> Standards work - W3C egov - washingtona@acm.org
> Academic work - George Washington University
> http://home.gwu.edu/~annew/
>
>
> On Fri, 13 Nov 2009, Joe Carmel wrote:
>
> I also agree that Brian Gryth?s "Access, Rights and Formats / Medium"
>>
>> breakdown is a good way to clarify and define best practices in this space
>> and Todd has identified a great set of parameters and criteria to more
>> fully
>> explore and define the meaning behind open data.  I think one of the W3C
>> eGov goals was highlighted by Anne Washignton?s idea that a more detailed
>> description and hierarchy would be very useful.
>>
>> Piggy-backing on Anne's idea, I drafted some ideas as a hierarchy based on
>> my experience parsing PDF files to provide sub-document access capability
>> at
>> www.legislink.org.
>>
>> http://legislink.wikispaces.com/message/view/home/14870950#toc1 (included
>> below)
>>
>> This listing is based on a single criteria and different criteria would
>> lead
>> to different conclusions.  For example, if access performance or ADA
>> compliance were used as criteria, different conclusions would likely be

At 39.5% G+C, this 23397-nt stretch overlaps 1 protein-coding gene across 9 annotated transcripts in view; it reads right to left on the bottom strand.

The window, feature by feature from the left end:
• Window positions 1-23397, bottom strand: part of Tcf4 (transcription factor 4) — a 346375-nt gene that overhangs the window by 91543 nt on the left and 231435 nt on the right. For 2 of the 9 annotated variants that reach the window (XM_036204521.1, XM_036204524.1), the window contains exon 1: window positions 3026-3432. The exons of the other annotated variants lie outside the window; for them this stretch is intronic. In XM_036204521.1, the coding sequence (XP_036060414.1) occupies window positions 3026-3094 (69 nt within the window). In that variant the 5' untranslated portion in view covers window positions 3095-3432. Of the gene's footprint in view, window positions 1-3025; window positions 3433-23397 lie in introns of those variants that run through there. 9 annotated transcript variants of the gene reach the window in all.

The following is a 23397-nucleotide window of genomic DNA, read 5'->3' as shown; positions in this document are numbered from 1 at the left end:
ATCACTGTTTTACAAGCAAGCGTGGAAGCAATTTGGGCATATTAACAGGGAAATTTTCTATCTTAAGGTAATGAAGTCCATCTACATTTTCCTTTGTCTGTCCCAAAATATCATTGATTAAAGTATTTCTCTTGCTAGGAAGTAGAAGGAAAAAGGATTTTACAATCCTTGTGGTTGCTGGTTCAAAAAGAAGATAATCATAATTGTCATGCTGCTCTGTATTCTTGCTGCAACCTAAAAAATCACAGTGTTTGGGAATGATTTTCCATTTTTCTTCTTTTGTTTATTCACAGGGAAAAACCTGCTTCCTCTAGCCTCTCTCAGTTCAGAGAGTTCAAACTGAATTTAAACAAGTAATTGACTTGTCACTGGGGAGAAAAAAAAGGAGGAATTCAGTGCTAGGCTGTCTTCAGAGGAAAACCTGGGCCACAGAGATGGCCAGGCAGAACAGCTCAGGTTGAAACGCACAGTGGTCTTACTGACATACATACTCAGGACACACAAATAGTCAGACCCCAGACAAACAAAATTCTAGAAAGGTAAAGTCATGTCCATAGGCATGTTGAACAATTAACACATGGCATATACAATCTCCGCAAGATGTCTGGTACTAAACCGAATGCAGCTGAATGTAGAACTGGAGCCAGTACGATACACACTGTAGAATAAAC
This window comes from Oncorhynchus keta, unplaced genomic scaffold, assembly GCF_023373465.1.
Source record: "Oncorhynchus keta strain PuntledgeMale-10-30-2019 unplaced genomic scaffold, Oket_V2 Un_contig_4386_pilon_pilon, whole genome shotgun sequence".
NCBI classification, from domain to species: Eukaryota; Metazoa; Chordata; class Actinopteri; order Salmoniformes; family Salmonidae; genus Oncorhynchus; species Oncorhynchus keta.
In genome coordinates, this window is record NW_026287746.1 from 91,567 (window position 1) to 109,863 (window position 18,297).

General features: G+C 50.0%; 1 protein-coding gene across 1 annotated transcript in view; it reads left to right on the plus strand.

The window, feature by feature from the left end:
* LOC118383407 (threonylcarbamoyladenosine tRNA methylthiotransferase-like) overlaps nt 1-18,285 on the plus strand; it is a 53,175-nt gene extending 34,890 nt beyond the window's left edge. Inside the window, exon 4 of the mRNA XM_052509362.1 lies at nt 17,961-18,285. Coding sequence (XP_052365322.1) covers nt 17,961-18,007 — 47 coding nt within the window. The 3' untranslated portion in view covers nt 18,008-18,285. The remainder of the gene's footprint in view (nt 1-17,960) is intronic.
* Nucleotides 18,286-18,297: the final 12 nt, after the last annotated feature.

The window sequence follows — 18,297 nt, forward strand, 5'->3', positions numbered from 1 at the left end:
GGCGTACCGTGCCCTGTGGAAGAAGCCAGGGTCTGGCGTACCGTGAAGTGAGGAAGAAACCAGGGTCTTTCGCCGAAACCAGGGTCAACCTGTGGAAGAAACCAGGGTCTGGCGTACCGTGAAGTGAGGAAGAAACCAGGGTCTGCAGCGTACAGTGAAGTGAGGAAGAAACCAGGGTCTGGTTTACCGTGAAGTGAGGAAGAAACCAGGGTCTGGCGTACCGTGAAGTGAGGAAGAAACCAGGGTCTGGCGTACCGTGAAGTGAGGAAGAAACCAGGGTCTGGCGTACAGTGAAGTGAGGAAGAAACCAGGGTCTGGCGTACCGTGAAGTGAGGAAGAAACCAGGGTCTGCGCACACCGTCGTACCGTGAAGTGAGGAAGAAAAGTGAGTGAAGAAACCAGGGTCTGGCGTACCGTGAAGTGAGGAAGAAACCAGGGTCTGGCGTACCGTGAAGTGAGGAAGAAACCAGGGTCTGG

>> drawn.
>>
>> In my breakdown, there are three subcategories (Best, Middle-of-the-Road,
>> and Minimal Practices).  Since different file formats offer different
>> capabilities (e.g., anchors, ids, named-dests) that determine
>> re-usability,
>> listing formats alone (e.g., HTML, XML, PDF) is not sufficient to
>> categorize
>> a practice as best, good, or minimal.  For example, if a file is in XML,
>> it
>> still might NOT have metadata, ids, or even internal structure (e.g., a
>> text
>> file surrounded by one set of tags making it equivalent to an ASCII text
>> file).  The use of file format practices makes a format more or less
>> reusable and "open".  Alternatively, worst practices might be considered
>> "open" in the sense that the data is at a minimum available on the web.
>> Publishing scanned historic material is certainly better than not
>> providing